Why the Jews? Why has antisemitism plagued the world for more than 2,000 years?
|A woman who is concealing her face sits on a park bench marked "Only for Jews." Austria, ca. March 1938|
Judaism is an ancient monotheistic religion with unique traditions and customs. In its origin stands obligation to God and his commandments. In the Pagan world such conduct was considered very strange. Even in the Hellenistic and Roman world, Jews were "the others" and hated and feared as such.
The Roman historian, Tacitus, wrote in the beginning of the 2nd century about the Jews as he saw and understood them. In his understanding, Jewish customs shaped them as evil strangers. "Among themselves they are inflexibly honest and ever ready to show compassion, though they regard the rest of mankind with all hatred of enemies."
By the Middle Ages a negative image of Jews as individuals and as a collective, was built. Jews were accused of having crucified Christ and not accepting Him. They were considered the dark ones both physically and mentally.
Judas Iscariot became the symbol and inclination of betrayal for money. More negative characteristics were added—the capacity of Jews to handle money cleverly and exploit others and their Jews were the middle class. The lower class considered them exploiters who were in favor and interest of the upper class.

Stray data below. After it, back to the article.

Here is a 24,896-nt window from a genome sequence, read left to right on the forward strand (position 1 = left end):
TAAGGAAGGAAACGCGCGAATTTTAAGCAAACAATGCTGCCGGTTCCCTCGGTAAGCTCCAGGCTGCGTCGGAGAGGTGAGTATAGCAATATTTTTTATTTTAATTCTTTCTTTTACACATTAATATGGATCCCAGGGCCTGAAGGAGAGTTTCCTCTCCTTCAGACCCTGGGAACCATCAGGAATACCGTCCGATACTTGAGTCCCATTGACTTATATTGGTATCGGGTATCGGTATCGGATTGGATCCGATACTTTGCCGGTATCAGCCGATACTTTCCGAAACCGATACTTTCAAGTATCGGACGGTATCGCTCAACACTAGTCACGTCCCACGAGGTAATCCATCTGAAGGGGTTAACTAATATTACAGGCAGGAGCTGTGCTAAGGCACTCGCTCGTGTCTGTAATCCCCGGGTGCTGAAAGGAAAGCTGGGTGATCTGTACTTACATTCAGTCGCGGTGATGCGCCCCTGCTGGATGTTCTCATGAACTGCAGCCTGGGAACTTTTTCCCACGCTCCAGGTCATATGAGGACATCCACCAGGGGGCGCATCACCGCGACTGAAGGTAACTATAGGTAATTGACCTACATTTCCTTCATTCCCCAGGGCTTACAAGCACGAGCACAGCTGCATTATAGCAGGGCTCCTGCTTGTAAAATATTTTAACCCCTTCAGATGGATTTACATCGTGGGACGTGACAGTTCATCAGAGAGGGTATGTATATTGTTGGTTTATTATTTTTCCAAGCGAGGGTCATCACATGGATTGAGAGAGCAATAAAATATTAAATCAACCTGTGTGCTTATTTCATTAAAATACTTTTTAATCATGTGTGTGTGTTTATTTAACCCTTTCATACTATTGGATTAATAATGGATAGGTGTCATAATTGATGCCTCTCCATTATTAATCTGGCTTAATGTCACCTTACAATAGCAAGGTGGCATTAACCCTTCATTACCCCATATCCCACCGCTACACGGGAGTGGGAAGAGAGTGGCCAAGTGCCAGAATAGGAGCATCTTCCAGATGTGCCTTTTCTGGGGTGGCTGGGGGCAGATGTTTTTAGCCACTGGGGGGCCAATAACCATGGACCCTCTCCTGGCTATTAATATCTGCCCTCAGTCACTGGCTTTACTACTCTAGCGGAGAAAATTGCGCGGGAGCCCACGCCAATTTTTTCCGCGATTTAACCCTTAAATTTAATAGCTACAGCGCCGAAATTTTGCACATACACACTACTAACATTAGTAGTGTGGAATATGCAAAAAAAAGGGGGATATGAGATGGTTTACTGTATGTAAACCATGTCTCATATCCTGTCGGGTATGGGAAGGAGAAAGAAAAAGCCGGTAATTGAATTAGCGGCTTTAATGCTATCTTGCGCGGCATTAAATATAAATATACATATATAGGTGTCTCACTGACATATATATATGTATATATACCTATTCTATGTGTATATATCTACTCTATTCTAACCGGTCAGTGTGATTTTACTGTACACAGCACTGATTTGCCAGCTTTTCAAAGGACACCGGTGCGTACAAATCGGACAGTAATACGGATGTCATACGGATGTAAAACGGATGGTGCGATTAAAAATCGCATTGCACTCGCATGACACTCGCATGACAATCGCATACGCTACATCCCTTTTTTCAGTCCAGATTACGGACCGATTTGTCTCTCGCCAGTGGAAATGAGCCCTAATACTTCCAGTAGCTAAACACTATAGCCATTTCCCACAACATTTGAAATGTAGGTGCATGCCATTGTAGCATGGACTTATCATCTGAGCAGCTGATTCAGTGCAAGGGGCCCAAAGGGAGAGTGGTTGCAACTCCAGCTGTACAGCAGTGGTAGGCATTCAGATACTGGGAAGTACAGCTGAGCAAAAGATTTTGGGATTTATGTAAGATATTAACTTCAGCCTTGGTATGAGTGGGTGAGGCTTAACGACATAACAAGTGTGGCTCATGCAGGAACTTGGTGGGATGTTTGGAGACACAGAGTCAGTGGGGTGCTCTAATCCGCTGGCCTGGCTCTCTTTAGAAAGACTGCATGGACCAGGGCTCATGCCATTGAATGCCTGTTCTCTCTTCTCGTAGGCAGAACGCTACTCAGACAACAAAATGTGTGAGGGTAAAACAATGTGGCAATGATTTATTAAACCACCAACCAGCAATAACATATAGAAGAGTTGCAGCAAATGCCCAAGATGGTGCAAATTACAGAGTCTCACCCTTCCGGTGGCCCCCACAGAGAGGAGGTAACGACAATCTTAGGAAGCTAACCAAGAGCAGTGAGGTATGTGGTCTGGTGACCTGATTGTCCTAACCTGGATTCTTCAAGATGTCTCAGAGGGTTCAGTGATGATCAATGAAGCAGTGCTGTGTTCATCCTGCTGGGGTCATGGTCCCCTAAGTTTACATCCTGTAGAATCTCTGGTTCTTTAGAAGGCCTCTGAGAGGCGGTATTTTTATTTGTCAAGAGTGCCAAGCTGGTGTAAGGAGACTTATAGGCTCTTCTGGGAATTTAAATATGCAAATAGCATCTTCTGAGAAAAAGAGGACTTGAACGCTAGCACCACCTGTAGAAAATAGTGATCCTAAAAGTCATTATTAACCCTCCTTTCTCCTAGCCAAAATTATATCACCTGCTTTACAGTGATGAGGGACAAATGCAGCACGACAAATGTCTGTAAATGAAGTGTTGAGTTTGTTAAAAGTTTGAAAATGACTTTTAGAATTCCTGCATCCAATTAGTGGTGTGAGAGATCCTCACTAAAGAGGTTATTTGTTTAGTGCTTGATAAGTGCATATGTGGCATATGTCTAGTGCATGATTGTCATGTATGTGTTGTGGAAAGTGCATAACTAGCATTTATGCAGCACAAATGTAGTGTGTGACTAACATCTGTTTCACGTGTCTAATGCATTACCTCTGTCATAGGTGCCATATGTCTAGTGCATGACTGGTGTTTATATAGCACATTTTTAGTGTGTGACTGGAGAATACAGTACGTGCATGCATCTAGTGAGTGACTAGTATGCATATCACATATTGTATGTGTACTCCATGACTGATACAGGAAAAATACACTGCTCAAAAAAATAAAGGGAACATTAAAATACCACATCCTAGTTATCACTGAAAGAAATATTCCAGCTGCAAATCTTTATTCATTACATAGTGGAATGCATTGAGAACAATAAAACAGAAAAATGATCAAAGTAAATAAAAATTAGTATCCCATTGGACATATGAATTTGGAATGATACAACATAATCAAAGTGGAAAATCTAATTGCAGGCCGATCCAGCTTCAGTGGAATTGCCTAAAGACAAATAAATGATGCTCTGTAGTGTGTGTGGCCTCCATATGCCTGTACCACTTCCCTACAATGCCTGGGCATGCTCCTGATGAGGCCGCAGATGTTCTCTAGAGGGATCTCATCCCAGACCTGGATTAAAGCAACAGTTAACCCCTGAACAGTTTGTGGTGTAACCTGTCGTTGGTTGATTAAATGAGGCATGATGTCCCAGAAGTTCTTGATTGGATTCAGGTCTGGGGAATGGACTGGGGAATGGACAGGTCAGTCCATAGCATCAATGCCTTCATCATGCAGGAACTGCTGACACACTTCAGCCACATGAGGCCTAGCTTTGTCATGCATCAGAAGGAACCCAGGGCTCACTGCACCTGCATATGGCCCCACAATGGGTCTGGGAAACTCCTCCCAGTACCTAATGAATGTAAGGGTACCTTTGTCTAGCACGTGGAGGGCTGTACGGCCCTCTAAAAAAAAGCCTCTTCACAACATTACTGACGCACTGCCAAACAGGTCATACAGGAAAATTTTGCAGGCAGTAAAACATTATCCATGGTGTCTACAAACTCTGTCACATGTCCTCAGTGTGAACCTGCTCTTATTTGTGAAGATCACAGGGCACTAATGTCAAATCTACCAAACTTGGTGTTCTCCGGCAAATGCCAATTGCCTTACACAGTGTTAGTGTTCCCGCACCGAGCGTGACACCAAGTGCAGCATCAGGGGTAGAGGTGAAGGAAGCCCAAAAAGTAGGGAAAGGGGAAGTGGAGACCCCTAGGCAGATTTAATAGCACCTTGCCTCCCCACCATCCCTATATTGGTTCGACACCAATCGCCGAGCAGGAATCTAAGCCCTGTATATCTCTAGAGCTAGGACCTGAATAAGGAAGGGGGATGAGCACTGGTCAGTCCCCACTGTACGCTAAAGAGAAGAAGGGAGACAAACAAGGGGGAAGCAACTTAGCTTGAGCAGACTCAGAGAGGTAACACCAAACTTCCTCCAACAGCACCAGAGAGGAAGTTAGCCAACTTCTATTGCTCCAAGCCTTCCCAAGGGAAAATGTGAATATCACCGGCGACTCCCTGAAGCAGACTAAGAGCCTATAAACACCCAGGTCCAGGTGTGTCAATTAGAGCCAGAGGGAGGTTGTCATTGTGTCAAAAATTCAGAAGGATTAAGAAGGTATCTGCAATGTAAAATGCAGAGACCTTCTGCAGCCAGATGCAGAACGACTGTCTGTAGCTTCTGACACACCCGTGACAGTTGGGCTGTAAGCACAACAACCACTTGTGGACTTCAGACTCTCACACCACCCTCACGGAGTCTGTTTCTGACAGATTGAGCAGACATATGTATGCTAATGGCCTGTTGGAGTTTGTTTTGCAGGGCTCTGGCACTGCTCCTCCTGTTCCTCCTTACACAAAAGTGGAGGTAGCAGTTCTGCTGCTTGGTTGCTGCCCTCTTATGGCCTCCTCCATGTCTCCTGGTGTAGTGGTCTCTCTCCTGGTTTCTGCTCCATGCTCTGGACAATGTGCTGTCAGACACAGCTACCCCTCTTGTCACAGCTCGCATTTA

People began to believe that the Jews, dispersed throughout the nations, must have some common goal leading them that was both mysterious and dangerous. Judaism became a symbol of something vile and anti-Jewish stereotypes became part of the general Christian European culture. In the modern era, antisemitism added a political dimension to their ideology of hatred. Publications such as Protocols of the Elders of Zion generated support for false theories of an international Jewish conspiracy.
Illustration from an antisemitic children's primer Germany, 1936.— US Holocaust Memorial Museum
Radical antisemitism didn't refer to Judaism as a religion, nor as a nation. It was an ideology of prejudice which combined secularized religious myths with pseudo-scientific theories and racism. The Jews were treated as a race, regardless of his or her acts or conversion. Nothing a Jew would have done could have changed his racial character in the eyes of the new anti-Semites.
Modern politics across Europe embraced anti-Jewish prejudices. Antisemitic movements emerged in which millions of Europeans knowingly and willfully embraced antisemitic ideologies by the end of the 19th and early 20th century.
|SA men carry banners which read "Germans! Defend Yourselves! Do Not Buy From Jews!" |
Berlin, Germany, March or April 1933.
This new ideology of prejudice claimed that all evil of the modern society (economic problems, communism, etc) was a direct result of Jewish actions and could be solved accordingly. The Nazi party gave political expression to the theories of racism.
Antisemitism became a political tool.